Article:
Why High School Teachers are Learning about Fire Codes with SAY

Why High School Teachers are Learning about Fire Codes with SAY

The SAY College and Career Readiness team in partnership with the Sonoma County Office of Education just completed coordination of a valuable externship program with three teams of teachers from area schools. Teacher externships offer a unique professional development opportunity connecting the classroom to the workplace.  They provide an experience in which teachers spend time in a workplace to learn through direct experience about trends, skill requirements and opportunities in industries related to their subject in order to enrich and strengthen their teaching and bring relevance to student learning.

One of these teams was comprised of three teachers from Elsie Allen High School. They spent their public safety externship at Santa Rosa Fire Department, Prevention Bureau, where they learned about fire codes, building plans, inspections, and fire investigations. These three teachers—Public Safety teacher Dan Bartholome, History teacher Katie Chesbro, and English teacher Nathan Good—work with 30 students who are part of the school’s Integrated Public Safety Pathway. They plan to interwork their lessons using knowledge they gained to give their pathway an overarching theme; one project the students will work on is a mock fire inspection.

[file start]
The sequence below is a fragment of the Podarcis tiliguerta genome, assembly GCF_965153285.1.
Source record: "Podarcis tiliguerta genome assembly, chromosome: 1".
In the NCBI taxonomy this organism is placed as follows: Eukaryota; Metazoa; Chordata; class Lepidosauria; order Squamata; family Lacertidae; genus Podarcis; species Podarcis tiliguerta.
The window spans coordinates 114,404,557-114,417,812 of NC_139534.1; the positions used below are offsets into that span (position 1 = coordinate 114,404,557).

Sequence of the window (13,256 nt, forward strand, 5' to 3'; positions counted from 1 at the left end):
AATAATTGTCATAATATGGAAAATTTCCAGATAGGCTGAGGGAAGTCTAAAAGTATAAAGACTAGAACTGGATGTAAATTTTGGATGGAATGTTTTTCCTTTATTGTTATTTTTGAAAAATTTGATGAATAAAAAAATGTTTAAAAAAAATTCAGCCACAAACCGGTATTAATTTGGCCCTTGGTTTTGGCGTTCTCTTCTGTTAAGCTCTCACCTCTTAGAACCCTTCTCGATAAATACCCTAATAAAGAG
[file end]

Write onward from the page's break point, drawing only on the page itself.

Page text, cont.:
“The idea is that the kids will have more engagement,” Bartholome said. “Anybody will understand more if they’re engaged and interested. “

Work-based Learning Coordinator Leti Wallace from the SAY College and Career Readiness program contacted Santa Rosa Fire Marshall Scott Moon about partnering with Elsie Allen High School teachers, and he accepted. Assistant Fire Marshall Ian Hardage was assigned to lead the externship activities along with Moon, which he was more than happy to do.

“We wanted to support and provide whatever assistance we could to the development of this program,” Hardage said. “I think many of the kids will be sparked with an interest in one of these areas.”

The Montgomery High School’s Sustainability with Alternative Technology Pathway teacher team attended an externship hosted by the Sonoma County Energy and Sustainability Division, where they learned about the Energy and Sustainability Division. And teachers from Petaluma High School’s engineering pathway participated in an externship at Keysight Technologies in Santa Rosa. This teacher team pulled from their respective expertise in engineering, math, English, and art to act as Keysight’s newest “consultants” for projects they were assigned during the week.

The SAY College and Career Readiness team will continue facilitating this program, exposing future leaders to important skills and career interests, and benefiting our community for years to come.

Hardage, for one, looks forward to working with the program again. “I think this is the start of a symbiotic relationship,” he said.

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